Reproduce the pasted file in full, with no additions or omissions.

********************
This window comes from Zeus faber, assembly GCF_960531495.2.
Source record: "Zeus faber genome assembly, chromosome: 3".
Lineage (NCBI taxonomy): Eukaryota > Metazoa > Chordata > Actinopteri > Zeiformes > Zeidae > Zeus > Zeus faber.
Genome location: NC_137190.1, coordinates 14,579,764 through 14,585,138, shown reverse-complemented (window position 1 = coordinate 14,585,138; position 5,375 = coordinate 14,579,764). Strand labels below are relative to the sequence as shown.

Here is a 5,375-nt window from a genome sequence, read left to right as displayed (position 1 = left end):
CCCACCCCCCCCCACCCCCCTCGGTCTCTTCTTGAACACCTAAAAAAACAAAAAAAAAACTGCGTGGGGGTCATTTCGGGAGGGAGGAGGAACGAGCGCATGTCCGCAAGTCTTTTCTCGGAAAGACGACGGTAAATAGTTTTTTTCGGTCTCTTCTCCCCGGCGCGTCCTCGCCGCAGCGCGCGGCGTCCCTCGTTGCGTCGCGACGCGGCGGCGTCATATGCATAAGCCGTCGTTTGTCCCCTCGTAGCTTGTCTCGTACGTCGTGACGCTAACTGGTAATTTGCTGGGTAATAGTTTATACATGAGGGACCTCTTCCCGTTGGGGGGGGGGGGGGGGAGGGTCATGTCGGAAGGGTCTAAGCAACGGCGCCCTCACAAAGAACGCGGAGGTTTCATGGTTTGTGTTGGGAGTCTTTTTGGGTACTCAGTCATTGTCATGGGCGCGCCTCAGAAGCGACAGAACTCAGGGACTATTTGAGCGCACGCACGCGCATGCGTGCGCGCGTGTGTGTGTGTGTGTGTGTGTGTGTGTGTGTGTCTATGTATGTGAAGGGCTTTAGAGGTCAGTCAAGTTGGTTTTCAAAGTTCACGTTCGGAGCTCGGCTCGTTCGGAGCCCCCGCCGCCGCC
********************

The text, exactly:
This window comes from Zeus faber, assembly GCF_960531495.2.
Source record: "Zeus faber genome assembly, chromosome: 3".
Lineage (NCBI taxonomy): Eukaryota > Metazoa > Chordata > Actinopteri > Zeiformes > Zeidae > Zeus > Zeus faber.
Genome location: NC_137190.1, coordinates 14,579,764 through 14,585,138, shown reverse-complemented (window position 1 = coordinate 14,585,138; position 5,375 = coordinate 14,579,764). Strand labels below are relative to the sequence as shown.

Here is a 5,375-nt window from a genome sequence, read left to right as displayed (position 1 = left end):
CCCACCCCCCCCCACCCCCCTCGGTCTCTTCTTGAACACCTAAAAAAACAAAAAAAAAACTGCGTGGGGGTCATTTCGGGAGGGAGGAGGAACGAGCGCATGTCCGCAAGTCTTTTCTCGGAAAGACGACGGTAAATAGTTTTTTTCGGTCTCTTCTCCCCGGCGCGTCCTCGCCGCAGCGCGCGGCGTCCCTCGTTGCGTCGCGACGCGGCGGCGTCATATGCATAAGCCGTCGTTTGTCCCCTCGTAGCTTGTCTCGTACGTCGTGACGCTAACTGGTAATTTGCTGGGTAATAGTTTATACATGAGGGACCTCTTCCCGTTGGGGGGGGGGGGGGGGAGGGTCATGTCGGAAGGGTCTAAGCAACGGCGCCCTCACAAAGAACGCGGAGGTTTCATGGTTTGTGTTGGGAGTCTTTTTGGGTACTCAGTCATTGTCATGGGCGCGCCTCAGAAGCGACAGAACTCAGGGACTATTTGAGCGCACGCACGCGCATGCGTGCGCGCGTGTGTGTGTGTGTGTGTGTGTGTGTGTGTGTGTCTATGTATGTGAAGGGCTTTAGAGGTCAGTCAAGTTGGTTTTCAAAGTTCACGTTCGGAGCTCGGCTCGTTCGGAGCCCCCGCCGCCGCC